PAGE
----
While its relatively straightforward to monitor the performance of a risky technical component, track defects, and make a binary “go” or “no go” decision as to whether that component can be used,  monitoring and controlling the effectiveness of organizational change activities are often more difficult, given their emotional and typically subtle nature.  How do we know that individual employees are accepting the change or are we about to experience a mutiny?  How do we know that the impacted organizations have been able to adapt and accept the changes, or are the supporting roles, processes and procedures going to undermine or undo all of our efforts?  How fast can we expect a change-averse culture to change?  How do we know if we’re going too fast? Can we go faster?

The solution is the same as for the technical component; we establish a monitoring mechanism which tests the response of the impacted areas against the desired result.  The big difference is in how the monitoring and measuring is done.  In the case of the technical component we establish a performance standard and collect empirical data which measures performance against that standard.  If the standard is met we’re in the clear, if not it triggers a contingency plan.  With organizational change both the performance standard and the data collected may be more qualitative and subjective but it still serves its purpose; determining if there is (or is not) a problem and if a problem does exist, doing something different to influence the outcome.

For example, consider the project where the first indication that training or change management were not successful is when a major business process (like billing or payroll) cannot be executed?  Clearly we need ways to identify and implement course corrections long before they reach the critical stage of final implementation. 

Issue Log Monitoring

One approach to monitoring is to use the project issue log or create an additional log  for concerns; items which are not immediately solvable or actionable.  Assuming that the team is diligent in reporting organizational change related issues or concerns, the frequency and severity of issues can signal a developing problem, especially when sudden increases are observed in a single area.    If the team also compares the issue and/or concerns log with the risk register, which has clearly identified organizational change risks, certain elements in the logs will stand out and can be interpreted as increasing risk probability or trigger a contingency plan.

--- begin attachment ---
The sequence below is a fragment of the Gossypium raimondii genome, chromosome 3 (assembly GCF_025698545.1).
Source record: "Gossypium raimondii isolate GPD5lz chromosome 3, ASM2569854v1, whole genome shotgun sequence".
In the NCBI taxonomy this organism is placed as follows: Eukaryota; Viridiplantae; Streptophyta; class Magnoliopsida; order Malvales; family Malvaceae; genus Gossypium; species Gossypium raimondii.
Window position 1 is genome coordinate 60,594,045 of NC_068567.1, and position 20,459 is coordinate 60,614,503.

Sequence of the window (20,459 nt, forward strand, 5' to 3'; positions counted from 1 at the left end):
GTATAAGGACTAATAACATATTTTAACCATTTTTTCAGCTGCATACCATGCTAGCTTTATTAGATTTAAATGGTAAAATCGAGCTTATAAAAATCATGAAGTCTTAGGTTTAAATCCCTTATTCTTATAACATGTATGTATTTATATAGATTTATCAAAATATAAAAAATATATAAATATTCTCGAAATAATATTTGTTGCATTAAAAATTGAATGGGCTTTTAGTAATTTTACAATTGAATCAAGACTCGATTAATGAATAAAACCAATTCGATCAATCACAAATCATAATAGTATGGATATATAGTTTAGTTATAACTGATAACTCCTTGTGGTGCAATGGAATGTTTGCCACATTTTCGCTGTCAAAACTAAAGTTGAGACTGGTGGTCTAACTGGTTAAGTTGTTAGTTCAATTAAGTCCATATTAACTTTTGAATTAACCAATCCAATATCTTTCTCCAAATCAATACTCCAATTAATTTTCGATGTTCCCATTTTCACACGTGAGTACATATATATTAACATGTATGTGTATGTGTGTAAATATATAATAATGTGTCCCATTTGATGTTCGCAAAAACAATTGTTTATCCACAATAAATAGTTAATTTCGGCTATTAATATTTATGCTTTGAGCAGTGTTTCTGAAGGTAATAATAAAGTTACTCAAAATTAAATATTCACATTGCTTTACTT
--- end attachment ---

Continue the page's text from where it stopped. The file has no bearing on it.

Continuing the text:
Surveys

Surveys or questionnaires to monitor critical elements associated with organizational change provide a more structured approach to monitoring organizational change risks.  In this approach the project team creates a survey designed to elicit feedback from the organization about its perception of the project and the organizational change factors which may contribute to the success (or failure) of the effort.  By conducting the survey at regular intervals and comparing result from survey to survey, the team can quickly identify areas which require more attention and intervention.

  While creating and administering a survey represent additional time and cost to the project there are a number of benefits to be considered:  1)Collecting this information forces regular and systematic review of the project as it is perceived by the impacted organizations, 2)  As the survey is used from project to project it can be improved and reused, 3)The survey can quickly collect feedback from a large part of the organization, increasing the visibility of the project and reducing unanticipated or unwelcome reactions. 

Conclusion

In conclusion, organizational changes and the management of those changes can be a critical component for project success.  While the discipline of organizational change management may not be the primary focus of the project,, attention is required to understand what organizational changes may be required and their impact to both organizations and individuals.  Understanding the nature and scope of these changes enable the project team to more effectively plan, execute, and monitor their execution and effectiveness.